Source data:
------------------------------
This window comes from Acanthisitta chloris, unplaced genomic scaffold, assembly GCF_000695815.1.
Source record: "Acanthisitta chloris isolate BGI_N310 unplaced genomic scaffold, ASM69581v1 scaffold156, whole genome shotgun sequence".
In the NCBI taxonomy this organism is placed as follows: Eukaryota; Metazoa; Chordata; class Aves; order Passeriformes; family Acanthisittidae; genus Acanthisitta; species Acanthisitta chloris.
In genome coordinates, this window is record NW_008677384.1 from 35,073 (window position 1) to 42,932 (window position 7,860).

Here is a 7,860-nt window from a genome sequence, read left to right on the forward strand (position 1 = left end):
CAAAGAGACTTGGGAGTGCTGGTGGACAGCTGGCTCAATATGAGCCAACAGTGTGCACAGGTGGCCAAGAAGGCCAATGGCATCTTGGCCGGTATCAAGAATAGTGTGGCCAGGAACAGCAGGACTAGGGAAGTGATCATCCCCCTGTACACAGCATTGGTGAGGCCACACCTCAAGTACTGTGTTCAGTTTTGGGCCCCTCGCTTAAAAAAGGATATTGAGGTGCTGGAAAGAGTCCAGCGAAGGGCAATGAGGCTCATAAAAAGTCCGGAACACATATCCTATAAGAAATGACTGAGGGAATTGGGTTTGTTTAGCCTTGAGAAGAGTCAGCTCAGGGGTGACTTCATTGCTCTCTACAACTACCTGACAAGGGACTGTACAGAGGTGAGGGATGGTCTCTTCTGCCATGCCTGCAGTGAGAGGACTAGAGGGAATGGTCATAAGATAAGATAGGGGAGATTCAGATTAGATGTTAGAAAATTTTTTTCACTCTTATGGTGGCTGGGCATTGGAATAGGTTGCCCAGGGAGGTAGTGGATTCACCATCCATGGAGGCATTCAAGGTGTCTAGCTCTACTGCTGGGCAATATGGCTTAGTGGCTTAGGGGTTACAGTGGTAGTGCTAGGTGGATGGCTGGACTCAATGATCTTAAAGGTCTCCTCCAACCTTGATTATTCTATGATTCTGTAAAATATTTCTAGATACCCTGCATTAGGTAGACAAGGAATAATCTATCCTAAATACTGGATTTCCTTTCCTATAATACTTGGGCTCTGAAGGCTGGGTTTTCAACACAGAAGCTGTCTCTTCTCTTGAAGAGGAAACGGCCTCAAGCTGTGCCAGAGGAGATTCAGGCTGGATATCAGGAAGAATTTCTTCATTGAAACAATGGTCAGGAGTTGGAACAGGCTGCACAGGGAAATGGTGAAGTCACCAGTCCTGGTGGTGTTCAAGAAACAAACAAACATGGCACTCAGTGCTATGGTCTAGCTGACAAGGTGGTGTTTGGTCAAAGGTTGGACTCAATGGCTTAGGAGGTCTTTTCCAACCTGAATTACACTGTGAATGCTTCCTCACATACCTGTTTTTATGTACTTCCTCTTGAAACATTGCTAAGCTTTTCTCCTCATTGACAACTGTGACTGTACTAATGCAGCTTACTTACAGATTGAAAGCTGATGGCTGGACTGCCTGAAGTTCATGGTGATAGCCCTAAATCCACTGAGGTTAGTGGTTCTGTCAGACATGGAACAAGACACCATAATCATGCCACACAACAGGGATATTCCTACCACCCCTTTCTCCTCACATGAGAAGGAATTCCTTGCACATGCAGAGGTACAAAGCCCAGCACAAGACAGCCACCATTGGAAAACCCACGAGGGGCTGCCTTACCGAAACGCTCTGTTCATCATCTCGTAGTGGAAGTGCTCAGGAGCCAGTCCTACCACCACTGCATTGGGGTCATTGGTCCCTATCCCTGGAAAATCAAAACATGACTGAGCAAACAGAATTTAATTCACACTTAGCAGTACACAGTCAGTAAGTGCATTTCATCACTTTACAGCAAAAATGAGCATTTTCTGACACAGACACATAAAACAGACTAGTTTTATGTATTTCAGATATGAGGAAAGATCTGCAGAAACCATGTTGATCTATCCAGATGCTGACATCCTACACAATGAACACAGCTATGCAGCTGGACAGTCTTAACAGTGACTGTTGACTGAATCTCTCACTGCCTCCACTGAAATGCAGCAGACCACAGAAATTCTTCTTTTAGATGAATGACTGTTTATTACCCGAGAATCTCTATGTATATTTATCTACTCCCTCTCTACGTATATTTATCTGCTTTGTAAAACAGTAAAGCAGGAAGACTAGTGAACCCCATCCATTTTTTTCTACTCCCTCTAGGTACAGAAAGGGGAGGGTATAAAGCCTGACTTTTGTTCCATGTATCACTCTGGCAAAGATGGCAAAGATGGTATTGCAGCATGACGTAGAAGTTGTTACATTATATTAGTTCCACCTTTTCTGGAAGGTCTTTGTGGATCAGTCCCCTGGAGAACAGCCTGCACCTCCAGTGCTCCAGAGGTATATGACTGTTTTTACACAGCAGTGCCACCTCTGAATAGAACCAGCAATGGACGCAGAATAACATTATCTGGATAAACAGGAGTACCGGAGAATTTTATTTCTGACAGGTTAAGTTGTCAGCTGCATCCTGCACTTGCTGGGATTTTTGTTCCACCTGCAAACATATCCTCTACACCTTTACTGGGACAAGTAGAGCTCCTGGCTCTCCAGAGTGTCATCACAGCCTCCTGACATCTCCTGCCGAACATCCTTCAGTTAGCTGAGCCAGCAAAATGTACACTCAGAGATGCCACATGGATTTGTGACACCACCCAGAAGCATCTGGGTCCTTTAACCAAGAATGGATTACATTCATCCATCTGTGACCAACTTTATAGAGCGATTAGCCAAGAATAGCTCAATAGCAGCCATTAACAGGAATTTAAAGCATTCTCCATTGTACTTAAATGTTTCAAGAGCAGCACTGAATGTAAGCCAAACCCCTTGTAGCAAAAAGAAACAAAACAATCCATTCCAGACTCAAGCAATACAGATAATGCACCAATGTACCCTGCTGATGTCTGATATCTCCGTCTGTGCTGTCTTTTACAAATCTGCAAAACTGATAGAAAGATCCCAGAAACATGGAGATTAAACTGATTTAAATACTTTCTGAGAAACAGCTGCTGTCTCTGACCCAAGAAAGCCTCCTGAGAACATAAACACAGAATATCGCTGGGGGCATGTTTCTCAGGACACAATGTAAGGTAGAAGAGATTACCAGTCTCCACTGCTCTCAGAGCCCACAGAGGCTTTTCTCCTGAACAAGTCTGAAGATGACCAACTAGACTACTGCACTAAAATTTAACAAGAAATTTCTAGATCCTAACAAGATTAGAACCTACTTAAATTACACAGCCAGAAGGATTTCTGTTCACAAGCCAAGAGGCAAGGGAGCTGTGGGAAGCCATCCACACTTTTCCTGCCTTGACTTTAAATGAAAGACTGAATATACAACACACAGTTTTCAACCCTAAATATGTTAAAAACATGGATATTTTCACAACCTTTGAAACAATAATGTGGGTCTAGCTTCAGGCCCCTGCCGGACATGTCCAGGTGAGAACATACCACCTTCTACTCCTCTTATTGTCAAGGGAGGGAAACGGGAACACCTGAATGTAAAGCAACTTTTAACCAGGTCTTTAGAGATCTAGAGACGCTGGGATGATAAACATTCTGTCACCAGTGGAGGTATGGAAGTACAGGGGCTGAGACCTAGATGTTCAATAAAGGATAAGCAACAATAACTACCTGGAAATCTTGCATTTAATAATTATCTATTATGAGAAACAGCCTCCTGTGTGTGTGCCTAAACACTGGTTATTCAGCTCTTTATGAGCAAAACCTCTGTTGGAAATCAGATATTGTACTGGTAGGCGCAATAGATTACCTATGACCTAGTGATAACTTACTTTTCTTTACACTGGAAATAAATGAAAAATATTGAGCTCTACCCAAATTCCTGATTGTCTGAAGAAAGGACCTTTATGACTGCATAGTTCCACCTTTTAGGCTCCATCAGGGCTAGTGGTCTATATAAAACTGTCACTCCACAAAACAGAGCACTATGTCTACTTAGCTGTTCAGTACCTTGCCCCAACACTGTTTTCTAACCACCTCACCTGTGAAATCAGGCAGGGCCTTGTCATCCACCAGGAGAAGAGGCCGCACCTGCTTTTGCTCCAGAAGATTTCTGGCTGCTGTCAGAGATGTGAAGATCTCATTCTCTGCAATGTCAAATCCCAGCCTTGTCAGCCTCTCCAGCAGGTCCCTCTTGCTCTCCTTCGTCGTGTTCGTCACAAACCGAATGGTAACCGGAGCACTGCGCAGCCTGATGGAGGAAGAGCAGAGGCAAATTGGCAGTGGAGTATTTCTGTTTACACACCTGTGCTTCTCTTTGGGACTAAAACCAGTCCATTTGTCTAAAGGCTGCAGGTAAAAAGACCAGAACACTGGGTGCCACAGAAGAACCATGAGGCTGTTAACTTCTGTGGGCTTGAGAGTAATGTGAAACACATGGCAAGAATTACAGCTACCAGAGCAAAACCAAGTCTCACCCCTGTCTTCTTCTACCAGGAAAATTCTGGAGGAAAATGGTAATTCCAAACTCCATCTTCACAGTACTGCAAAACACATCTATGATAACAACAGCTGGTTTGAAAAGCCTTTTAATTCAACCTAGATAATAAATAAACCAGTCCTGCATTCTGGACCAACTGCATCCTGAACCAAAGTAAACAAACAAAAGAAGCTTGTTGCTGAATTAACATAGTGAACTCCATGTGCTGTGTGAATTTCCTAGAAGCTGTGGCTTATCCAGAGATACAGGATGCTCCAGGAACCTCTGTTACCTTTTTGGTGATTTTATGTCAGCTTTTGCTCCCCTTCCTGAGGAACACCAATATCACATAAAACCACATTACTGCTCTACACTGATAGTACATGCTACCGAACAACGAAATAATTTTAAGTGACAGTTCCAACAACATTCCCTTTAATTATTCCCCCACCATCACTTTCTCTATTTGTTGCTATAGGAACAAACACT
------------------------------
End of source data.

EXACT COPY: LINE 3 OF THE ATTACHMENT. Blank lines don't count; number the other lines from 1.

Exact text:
In the NCBI taxonomy this organism is placed as follows: Eukaryota; Metazoa; Chordata; class Aves; order Passeriformes; family Acanthisittidae; genus Acanthisitta; species Acanthisitta chloris.